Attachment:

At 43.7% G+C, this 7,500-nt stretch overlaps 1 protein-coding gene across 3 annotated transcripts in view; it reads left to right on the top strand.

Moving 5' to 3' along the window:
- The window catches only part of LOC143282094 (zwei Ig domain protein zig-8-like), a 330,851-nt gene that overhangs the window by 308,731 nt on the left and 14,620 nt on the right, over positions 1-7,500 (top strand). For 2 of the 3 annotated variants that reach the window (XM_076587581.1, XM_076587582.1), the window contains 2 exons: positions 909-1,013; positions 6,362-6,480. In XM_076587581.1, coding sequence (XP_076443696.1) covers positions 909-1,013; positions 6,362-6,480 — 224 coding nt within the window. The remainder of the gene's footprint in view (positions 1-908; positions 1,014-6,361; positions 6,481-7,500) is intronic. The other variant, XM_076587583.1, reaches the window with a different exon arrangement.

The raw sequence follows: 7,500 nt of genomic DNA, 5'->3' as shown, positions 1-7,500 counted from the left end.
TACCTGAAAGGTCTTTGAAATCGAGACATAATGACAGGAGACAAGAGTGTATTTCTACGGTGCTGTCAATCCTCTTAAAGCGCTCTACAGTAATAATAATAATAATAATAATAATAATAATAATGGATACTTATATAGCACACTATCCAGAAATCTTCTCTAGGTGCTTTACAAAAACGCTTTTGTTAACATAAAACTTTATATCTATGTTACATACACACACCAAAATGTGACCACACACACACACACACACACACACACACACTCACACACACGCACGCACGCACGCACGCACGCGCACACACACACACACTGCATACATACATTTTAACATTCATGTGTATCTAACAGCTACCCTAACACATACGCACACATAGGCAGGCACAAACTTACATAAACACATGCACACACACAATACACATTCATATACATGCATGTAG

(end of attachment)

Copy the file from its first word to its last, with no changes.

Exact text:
At 43.7% G+C, this 7,500-nt stretch overlaps 1 protein-coding gene across 3 annotated transcripts in view; it reads left to right on the top strand.

Moving 5' to 3' along the window:
- The window catches only part of LOC143282094 (zwei Ig domain protein zig-8-like), a 330,851-nt gene that overhangs the window by 308,731 nt on the left and 14,620 nt on the right, over positions 1-7,500 (top strand). For 2 of the 3 annotated variants that reach the window (XM_076587581.1, XM_076587582.1), the window contains 2 exons: positions 909-1,013; positions 6,362-6,480. In XM_076587581.1, coding sequence (XP_076443696.1) covers positions 909-1,013; positions 6,362-6,480 — 224 coding nt within the window. The remainder of the gene's footprint in view (positions 1-908; positions 1,014-6,361; positions 6,481-7,500) is intronic. The other variant, XM_076587583.1, reaches the window with a different exon arrangement.

The raw sequence follows: 7,500 nt of genomic DNA, 5'->3' as shown, positions 1-7,500 counted from the left end.
TACCTGAAAGGTCTTTGAAATCGAGACATAATGACAGGAGACAAGAGTGTATTTCTACGGTGCTGTCAATCCTCTTAAAGCGCTCTACAGTAATAATAATAATAATAATAATAATAATAATAATGGATACTTATATAGCACACTATCCAGAAATCTTCTCTAGGTGCTTTACAAAAACGCTTTTGTTAACATAAAACTTTATATCTATGTTACATACACACACCAAAATGTGACCACACACACACACACACACACACACACACACTCACACACACGCACGCACGCACGCACGCACGCGCACACACACACACACTGCATACATACATTTTAACATTCATGTGTATCTAACAGCTACCCTAACACATACGCACACATAGGCAGGCACAAACTTACATAAACACATGCACACACACAATACACATTCATATACATGCATGTAG